Poland and the E.U. Climate Veto: All about Culture?

Poland has vetoed efforts in the European Union to develop climate milestones for future reductions in carbon emissions. The EU was trying to design climate goals for 2020, 2030, 2040, and 2050 and to coordinate activity in all the countries.  Negotiations have been lengthy and various arrangements have been made with countries wary about this agreement.  Poland, however, disrupted them entirely by vetoing the approach.

What is interesting about this is that extensive concessions were made on almost every point for Poland.   Jason Anderson of WWF commented that: “To date, the EU has bent over backwards to accommodate Polish interests by showing flexibility on targets, rules and funding”. In addition, Poland seems to be able to meet 2020 goals fairly easily by simply retiring old coal power plants with newer coal power plants: a strategy already planned.

So, the negotiation disruption is slightly abnormal: The pusher states are willing to provide significant concessions for other states, and it is not fear of meeting requirements that is stopping Poland from signing on to the agreement.  Why is this the case?

  1. Current and future money.  Poland has sizable coal reserves which it uses to supply the vast majority of its energy.  In addition, Europe gets about 1/3 of its energy from coal resources.  Although Poland does not export large amounts of coal, the coal industry is a powerful domestic interest group and, as noted before on this blog, they may be playing a future game rather than a current one.  However, Poland does possess some of the best wind resources in Eastern Europe, but without any interest group organized on its behalf, we shouldn’t be surprised with the approach taken by Poland.
  2. Lack of scientific consensus in Poland.  The Committee of Geological Sciences of the Polish Academy of Scientists is one of the only national scientific bodies to disagree with the IPCC findings.  High ranking politicians dispute the scientific findings of the IPCC.  In addition, Poland has the second lowest percentage of the population thinking that climate change is a significant problem (36%) according to a 2009 Pew study.  This follows the major meeting in Poznan in 2008, which bodes poorly for the ability to raise the profile of the problem in the country.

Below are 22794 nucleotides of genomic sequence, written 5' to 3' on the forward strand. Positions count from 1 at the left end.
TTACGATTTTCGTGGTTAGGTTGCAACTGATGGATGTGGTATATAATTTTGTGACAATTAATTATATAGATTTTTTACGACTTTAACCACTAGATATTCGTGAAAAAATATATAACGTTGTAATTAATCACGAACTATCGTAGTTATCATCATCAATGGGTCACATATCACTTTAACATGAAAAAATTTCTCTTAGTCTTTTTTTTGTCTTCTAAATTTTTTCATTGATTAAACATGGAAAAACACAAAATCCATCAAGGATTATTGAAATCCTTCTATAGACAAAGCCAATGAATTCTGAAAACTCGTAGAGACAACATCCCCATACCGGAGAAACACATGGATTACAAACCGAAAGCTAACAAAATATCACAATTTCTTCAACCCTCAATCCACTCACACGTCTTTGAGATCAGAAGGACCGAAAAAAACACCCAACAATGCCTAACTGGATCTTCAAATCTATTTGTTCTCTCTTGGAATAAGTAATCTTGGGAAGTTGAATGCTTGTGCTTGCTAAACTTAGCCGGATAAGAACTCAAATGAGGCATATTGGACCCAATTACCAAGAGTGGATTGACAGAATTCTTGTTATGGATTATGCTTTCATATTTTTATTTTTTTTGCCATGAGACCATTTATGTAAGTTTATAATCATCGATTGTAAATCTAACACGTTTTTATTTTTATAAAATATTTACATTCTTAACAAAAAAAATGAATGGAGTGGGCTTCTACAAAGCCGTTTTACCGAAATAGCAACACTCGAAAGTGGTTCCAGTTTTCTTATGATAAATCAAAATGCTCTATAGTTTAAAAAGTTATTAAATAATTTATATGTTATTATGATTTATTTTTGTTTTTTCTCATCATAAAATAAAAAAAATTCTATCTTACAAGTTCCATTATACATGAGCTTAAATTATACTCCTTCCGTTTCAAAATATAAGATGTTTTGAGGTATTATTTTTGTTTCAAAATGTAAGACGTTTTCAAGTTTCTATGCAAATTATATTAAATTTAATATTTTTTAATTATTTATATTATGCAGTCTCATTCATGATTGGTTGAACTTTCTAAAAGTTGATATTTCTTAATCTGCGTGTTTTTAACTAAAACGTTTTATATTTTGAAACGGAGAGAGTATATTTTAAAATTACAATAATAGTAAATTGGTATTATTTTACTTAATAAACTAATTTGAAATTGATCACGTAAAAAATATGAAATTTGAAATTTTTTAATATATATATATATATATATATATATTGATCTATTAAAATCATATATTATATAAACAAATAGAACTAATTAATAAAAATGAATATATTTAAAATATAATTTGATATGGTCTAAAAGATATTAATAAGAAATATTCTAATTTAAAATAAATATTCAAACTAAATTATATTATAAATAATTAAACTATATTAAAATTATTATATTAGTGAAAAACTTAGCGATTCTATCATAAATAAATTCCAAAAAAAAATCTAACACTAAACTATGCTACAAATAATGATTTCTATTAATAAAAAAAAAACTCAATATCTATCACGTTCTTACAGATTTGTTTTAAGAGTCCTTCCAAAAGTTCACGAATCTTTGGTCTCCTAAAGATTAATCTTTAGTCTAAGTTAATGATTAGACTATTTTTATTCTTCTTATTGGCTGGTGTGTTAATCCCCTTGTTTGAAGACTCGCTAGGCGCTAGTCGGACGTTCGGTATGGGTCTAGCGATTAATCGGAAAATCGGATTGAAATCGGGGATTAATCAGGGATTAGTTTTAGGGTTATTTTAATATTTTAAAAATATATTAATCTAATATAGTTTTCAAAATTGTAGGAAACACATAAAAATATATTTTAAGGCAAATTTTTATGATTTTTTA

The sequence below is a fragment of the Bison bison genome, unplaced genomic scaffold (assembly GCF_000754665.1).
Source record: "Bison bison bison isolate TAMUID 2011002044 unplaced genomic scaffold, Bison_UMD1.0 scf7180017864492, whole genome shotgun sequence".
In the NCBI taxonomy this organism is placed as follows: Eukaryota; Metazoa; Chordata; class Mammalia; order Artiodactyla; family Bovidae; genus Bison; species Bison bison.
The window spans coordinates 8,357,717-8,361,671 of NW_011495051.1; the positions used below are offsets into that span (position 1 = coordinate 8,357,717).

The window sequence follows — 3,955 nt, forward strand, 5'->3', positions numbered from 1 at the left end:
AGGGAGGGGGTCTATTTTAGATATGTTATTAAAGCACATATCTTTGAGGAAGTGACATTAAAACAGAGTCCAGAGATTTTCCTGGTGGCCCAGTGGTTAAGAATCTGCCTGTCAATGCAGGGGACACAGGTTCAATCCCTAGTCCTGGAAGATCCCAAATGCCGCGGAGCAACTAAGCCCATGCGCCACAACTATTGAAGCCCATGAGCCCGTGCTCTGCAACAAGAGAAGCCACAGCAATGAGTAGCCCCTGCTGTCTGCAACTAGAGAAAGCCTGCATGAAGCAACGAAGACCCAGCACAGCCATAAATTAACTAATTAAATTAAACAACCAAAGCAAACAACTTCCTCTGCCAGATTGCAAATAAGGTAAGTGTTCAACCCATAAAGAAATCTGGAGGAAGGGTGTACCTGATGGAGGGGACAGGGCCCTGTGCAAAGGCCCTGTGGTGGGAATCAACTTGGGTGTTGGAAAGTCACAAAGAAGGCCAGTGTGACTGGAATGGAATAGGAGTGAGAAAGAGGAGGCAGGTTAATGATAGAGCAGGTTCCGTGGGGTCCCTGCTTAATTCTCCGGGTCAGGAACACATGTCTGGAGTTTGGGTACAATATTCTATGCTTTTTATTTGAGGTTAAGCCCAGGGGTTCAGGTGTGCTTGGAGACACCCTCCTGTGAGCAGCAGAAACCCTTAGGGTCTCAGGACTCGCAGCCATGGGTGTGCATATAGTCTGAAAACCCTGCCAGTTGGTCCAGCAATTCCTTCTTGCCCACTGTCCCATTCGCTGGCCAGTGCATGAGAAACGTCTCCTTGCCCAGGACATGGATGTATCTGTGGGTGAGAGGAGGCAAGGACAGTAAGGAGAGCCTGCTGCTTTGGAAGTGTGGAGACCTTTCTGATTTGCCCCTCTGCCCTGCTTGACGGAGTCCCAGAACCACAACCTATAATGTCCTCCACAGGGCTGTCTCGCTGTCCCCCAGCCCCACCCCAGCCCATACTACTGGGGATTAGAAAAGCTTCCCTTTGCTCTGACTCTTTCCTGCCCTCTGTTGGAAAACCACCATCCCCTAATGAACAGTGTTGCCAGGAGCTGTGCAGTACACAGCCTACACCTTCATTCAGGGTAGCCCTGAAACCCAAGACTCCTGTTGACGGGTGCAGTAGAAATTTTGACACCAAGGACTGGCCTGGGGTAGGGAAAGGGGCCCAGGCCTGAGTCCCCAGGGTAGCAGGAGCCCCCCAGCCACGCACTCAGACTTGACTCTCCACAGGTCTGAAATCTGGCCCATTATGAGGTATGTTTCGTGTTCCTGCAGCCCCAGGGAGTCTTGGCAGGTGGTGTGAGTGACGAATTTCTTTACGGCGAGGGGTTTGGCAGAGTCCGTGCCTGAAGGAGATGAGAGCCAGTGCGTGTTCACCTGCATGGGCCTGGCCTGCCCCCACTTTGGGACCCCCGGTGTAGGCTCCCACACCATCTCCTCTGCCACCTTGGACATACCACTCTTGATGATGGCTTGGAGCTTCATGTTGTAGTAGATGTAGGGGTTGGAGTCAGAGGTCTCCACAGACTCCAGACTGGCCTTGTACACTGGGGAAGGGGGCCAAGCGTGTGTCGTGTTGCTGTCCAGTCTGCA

3. Cultural Attachment.  An editorial from Warsaw made some provocative claims regarding why the Polish government vetoed progress on this issue.  The contention was that the climate negotiations were simply targeted at making coal extinct:

It is quite clear that the EU strategy is to eliminate coal as the heaviest carbon dioxide emitter. Coal energy is to be costlier than gas and even wind energy – that’s the meaning of the climate policy…the main line on which the EU is selling its climate policy is becoming independent from fossil fuels – oil, gas or col – extracted in politically unstable countries or ugly dictatorships. Putting aside the fact that this smells of 17th-century mercantilism and hypocrisy (China imports somehow don’t bother anyone too much), the argument is also completely off-the-mark in Poland’s case.

The contention seems to be then that European climate efforts are attacking coal, which is considered an essentially Polish good (while wind power is Danish and German).  Certainly, Poland has a lengthy and dramatic history with coal mining.  Similar issues develop in West Virginia in the United States where coal is invented as a necessary or positive product whose mining should not be disrupted.  It goes deeper than simply jobs and employment, as the tourist guide to West Virginia explains: “Maybe the biggest part of our West Virginia heritage, and one of the best, is our coal mining history.”

It seems to me that explaining Poland’s stark refusal may be explained by the strong impact of coal on the country’s employment, economy, etc.  Maybe part of it is also their hesitance to accept anthropogenic climate change.  Both of these seem to be adequate reasons for reticence to join, but only the deep heritage attachment to coal seems to truly capture the dynamics.

Climate change negotiations will confront many places who have developed around fossil fuel economies and attempts to restrict fossil fuels will be challenging the history of those places.  This got me thinking on an accommodation that might get us somewhere: recognize the role of coal.  Hold it up as an amazing material that people risked their lives daily to provide to the world and power industry for 300 years.  Include it as a cultural artifact that is deserving of respect.  Indeed, maybe even hold it up as a product whose importance and cultural value needs to be maintained and not degraded with a future of decline.  Let’s preserve coal heritage by putting it behind us.  Maybe this dual recognition of the importance of coal to our recent history and the need to now move beyond that can get us somewhere.  At least beyond vetoes.

A Polish mining song to play us off stage.

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